Could you be called a ‘Job Hopper’?
You may have heard of the term “job hopper” which basically refers to someone who constantly changes jobs. It doesn’t have the stigma it once did, but to employers its generally not an attractive attribute. But exactly how long is it acceptable before you move on from a role and what are acceptable reasons for leaving a role after a short period of employment? These are the results of our studies which could help you make a sound decision:
The perfect length of service
In a perfect world you should try to stay in a job for a minimum of two years. It takes employers time and money to recruit and train the right candidate and they don’t want to risk making a poor investment. If you constantly change jobs an employer will question your judgement – why do you keep making the wrong decisions? So, our advice to you be sure when you accept a job it is going to be right for you and you will be able to settle and formulate a long-term career.
What if there is no choice?
Sometimes you don’t have a choice but to leave an employer after a short period of time, for instance you may have been made redundant, the employer may have moved out of the area, or your job role has changed. Furthermore, you may have a horrible boss, or the workplace is stressful, or the job is not as described at the interview. If any of these reasons are true it may be worth explaining to a prospective employer in a covering letter with your CV why you need to find another job so quickly.
Question yourself before you job hop
Look at your CV, what does your work history look like? In other words, is this the first time or the third time you have been unhappy in a role? If there is a pattern of you staying in a job for only a short period of time maybe, you are in the wrong career and perhaps you need to address this. We would say that three jobs in five years is acceptable to most employers, any more than that could put employers off.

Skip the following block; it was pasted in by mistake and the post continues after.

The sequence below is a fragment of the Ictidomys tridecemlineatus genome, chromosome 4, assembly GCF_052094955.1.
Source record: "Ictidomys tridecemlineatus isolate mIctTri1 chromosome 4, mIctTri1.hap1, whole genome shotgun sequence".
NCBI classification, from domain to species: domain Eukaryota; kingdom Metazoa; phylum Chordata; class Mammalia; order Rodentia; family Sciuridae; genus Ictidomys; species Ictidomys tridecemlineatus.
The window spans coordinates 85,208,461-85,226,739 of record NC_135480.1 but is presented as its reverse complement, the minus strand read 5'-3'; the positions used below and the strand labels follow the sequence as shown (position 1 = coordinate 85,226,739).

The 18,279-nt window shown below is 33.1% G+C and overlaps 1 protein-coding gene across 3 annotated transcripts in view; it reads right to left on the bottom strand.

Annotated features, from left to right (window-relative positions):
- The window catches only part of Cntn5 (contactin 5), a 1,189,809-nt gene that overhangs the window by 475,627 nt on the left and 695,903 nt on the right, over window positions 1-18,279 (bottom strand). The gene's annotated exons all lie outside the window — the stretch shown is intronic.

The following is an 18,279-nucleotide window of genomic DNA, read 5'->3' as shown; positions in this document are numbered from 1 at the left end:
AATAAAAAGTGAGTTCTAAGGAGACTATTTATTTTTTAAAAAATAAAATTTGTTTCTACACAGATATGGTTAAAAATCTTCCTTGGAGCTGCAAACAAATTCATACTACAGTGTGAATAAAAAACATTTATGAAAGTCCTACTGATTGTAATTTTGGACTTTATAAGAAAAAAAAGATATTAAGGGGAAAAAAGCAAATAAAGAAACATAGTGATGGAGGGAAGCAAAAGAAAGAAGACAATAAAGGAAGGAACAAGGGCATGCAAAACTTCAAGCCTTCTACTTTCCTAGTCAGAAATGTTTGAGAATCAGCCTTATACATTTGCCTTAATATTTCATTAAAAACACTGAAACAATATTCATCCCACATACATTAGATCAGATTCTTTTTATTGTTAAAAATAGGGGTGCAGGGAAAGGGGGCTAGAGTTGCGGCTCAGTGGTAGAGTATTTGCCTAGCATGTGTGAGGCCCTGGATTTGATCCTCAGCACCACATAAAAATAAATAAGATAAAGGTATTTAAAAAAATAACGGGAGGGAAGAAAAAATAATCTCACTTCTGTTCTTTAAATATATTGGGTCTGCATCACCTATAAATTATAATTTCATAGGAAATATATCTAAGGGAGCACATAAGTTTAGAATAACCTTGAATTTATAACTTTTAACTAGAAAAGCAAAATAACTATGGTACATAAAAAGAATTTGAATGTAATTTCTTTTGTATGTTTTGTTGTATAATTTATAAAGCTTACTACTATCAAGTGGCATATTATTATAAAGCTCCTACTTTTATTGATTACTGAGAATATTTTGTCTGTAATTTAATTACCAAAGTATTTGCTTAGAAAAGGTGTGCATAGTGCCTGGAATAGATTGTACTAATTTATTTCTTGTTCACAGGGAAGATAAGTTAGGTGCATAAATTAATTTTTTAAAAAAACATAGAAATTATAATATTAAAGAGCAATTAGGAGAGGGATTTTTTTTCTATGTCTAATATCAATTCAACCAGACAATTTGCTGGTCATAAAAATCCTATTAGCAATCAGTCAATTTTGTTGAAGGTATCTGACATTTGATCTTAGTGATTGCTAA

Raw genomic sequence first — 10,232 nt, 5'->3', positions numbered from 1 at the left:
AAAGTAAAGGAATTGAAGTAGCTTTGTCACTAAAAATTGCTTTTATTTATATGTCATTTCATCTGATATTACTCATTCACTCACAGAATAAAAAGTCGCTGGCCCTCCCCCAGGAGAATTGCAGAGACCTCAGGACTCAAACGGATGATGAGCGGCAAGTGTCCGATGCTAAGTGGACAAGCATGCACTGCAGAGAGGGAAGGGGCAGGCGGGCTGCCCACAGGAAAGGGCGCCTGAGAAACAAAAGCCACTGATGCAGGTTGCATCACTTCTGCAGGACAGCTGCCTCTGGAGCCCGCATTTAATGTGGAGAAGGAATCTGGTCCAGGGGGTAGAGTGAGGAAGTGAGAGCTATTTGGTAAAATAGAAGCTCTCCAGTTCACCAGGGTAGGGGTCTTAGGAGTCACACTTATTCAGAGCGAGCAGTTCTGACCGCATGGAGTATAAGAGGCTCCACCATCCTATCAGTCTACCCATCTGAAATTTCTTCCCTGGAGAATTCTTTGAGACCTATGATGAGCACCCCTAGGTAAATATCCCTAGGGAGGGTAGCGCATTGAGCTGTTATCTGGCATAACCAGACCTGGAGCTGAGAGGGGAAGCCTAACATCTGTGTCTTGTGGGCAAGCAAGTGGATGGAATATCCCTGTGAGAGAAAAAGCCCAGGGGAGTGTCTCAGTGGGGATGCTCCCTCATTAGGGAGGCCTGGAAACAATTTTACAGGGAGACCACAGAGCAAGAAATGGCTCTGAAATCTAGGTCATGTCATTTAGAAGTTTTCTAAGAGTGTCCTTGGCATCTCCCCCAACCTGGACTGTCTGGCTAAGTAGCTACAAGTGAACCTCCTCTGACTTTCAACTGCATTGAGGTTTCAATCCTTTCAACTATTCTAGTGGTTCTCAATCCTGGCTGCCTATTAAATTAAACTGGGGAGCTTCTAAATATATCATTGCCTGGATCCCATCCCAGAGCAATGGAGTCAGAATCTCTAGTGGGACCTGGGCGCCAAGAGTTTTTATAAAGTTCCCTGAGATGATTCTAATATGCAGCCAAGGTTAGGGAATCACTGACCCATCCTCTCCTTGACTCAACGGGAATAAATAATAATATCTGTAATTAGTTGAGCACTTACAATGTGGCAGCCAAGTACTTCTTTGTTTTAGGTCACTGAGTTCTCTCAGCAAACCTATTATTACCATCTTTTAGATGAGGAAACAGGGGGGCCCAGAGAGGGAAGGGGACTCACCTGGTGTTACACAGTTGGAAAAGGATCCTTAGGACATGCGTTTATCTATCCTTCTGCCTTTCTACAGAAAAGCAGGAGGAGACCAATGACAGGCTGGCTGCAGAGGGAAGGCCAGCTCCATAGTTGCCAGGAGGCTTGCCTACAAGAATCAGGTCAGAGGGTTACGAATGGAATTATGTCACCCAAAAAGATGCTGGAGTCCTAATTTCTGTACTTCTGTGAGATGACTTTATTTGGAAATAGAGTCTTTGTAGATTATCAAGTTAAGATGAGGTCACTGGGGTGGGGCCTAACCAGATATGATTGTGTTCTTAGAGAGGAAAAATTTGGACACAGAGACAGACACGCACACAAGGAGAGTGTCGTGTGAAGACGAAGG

What is acceptable in your industry
Some industries view job hopping differently for instance it is more acceptable for people in the advertising or technology sector to move around more frequently. So, if you are working in these sectors job hop as much as you like – employers won’t judge you – they will appreciate your varied experience. Any other sector though may view job hopping negatively and will not even offer you an interview.
How old are you?
Employers are generally more forgiving of people who jump from job to job early in their career when they are discovering the right path to settle on. As someone becomes more seasoned in their career prospective employers will expect you to know what is best for you and not expect you to make silly mistakes. They will expect you to have considered the role you are in very carefully before accepting it and take a mature and considered decision.
Are you a money grabber?
By job hopping it could be perceived that you are constantly chasing a bigger wage packet rather than settling into a role and building a long-term career. No-one likes an opportunist so if it looks like all you are interested in is your wage packet and what you do to earn this is secondary then you stand no chance of getting a good job.
Could you be working in the wrong industry?
If you are leaving the same type of jobs after a short period of time a prospective employer offering a similar role may think you could be in the wrong type of job. Before you jump ship consider whether at this point should you actually be looking at maybe changing you career and moving into an area where you would be happy and settle.